NEI and 4 embattled Commissioners face off versus Jaczko, Reid, and Markey

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The Nuclear Energy Institute (NEI) gave a public statement regarding the recent controversy at the NRC.  Taking the side of the 4 accused commissioners, NEI seemingly placed the blame on Commissioner Jaczko, despite the facts as argued by U.S. Representative Markey showing the collusion within the NRC to limit the lessons learned from Fukushima.

“Safe performance of nuclear energy facilities and the NRC’s credibility are the two most important factors for policymaker and public confidence in nuclear energy. As such, the industry is concerned with anything that threatens the credibility of either,” Marvin Fertel, president of the industry group said.

NEI’s Fertel said, “The issue that is of most concern is the question of a chilled working environment at the agency, including the possibility of staff intimidation and harassment, at a time when the senior management and staff are working on critical licensing activities and post-Fukushima safety recommendations. The industry takes safety culture issues seriously and we expect the same priority treatment of these issues by our regulator.”

U.S. Representative Edward Markey blamed the four commissioners who sent the letter to the White House saying they were impeding U.S. nuclear safety reviews after the accident at the Fukushima nuclear power plant inJapan following a massive earthquake and tsunami.

“The actions of these four commissioners since the Fukushima nuclear disaster has caused a regulatory meltdown that has left America’s nuclear fleet and the general public at risk,” said Markey, a Democrat and a long-time nuclear critic.

Over the weekend, Senate Majority Leader Harry Reid also defended Jaczko, a man he helped put into power.

These types of findings are to be expected as the industry becomes more resource starved, as it faces losing many resources in the global perspective, uranium prices dropping, and AREVA‘s recent disclosure that they will be facing many financial difficulties in the coming years.  Since it’s existence, the NEI has been far more of a nuclear industry mouthpiece, than a real force in educating and advancing the safety of industrial nuclear stations.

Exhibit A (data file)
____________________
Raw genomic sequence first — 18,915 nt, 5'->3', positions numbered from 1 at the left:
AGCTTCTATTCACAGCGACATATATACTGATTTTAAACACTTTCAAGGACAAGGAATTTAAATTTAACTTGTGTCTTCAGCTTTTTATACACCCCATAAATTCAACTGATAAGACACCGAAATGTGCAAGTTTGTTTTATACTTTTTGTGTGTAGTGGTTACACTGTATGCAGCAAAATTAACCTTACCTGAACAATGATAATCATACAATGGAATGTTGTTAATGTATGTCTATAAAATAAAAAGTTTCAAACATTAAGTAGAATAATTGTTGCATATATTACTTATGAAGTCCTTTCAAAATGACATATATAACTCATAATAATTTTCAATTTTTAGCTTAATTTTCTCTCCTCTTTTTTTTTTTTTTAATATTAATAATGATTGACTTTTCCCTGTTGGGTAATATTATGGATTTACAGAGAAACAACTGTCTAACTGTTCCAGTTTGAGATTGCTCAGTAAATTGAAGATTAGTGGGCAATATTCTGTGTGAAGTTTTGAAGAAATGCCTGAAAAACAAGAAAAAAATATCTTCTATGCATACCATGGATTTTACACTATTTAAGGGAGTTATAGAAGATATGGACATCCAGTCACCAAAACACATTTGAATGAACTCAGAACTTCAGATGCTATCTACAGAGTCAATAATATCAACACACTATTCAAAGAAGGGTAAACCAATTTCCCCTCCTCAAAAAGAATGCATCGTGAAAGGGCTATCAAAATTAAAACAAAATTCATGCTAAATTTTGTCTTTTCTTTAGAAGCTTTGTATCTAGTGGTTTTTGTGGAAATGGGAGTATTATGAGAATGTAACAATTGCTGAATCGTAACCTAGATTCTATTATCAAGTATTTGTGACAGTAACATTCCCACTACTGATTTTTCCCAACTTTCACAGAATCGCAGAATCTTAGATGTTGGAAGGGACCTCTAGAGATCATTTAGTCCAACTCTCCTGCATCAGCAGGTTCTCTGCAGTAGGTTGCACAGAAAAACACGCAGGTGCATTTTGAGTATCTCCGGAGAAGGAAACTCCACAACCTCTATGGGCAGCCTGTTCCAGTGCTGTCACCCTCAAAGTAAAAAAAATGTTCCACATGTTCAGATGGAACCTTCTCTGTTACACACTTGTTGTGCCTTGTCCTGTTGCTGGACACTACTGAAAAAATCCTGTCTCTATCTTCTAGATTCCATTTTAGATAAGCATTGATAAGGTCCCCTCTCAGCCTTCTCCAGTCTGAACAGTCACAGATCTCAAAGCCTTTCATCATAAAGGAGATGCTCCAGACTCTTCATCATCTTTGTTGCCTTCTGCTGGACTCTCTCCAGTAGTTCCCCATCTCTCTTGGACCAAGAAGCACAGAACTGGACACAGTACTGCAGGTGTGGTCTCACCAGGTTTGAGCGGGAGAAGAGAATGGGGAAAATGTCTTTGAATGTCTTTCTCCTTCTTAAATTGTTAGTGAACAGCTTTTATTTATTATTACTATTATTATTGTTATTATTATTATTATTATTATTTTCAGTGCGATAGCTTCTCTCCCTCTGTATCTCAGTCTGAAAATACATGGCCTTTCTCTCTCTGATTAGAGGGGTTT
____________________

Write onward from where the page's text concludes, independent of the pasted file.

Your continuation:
NEI has dogs in the race, to be honest, and was today also the subject of an explosive CBS investigation, showing the abnormal amounts of finances that the NEI had committed to lobbying for nuclear industry interests this year.

If ever an industry was plagued with unfulfilled expectations, it’s the nuclear energy industry. Even before Three Mile Island in March 1979, the number of planned nuclear plants was shrinking, largely because of the intense capital requirements. After the event, the industry simply fizzled.

The River Bend plant in Louisiana, now operated by Entergy Nuclear, turned out to be the last new plant built for more than 30 years, and construction at River Bend began the year before Three Mile Island.

Any hope for a nuclear revival was dealt a final blow by the toxic fallout from Chernobyl in 1986.

Four nuclear projects in the early stages of development are currently underway, and an additional resurrected station hardly sounds like a renaissance.

But the fallout from Fukushima is far less than expected, and it is clear that the United States will not follow Germany in abandoning nuclear energy.

Horrific as the Fukushima meltdown was, it’s unlikely to have anywhere near the impact that Three Mile Island had, and nothing like the deadening effects of Chernobyl.

Lessons left unlearned, often end repeated, and when those lessons are related to nuclear energy, the consequences are generally much more serious then predicted.

Source: Energy Biz

Source: Reuters

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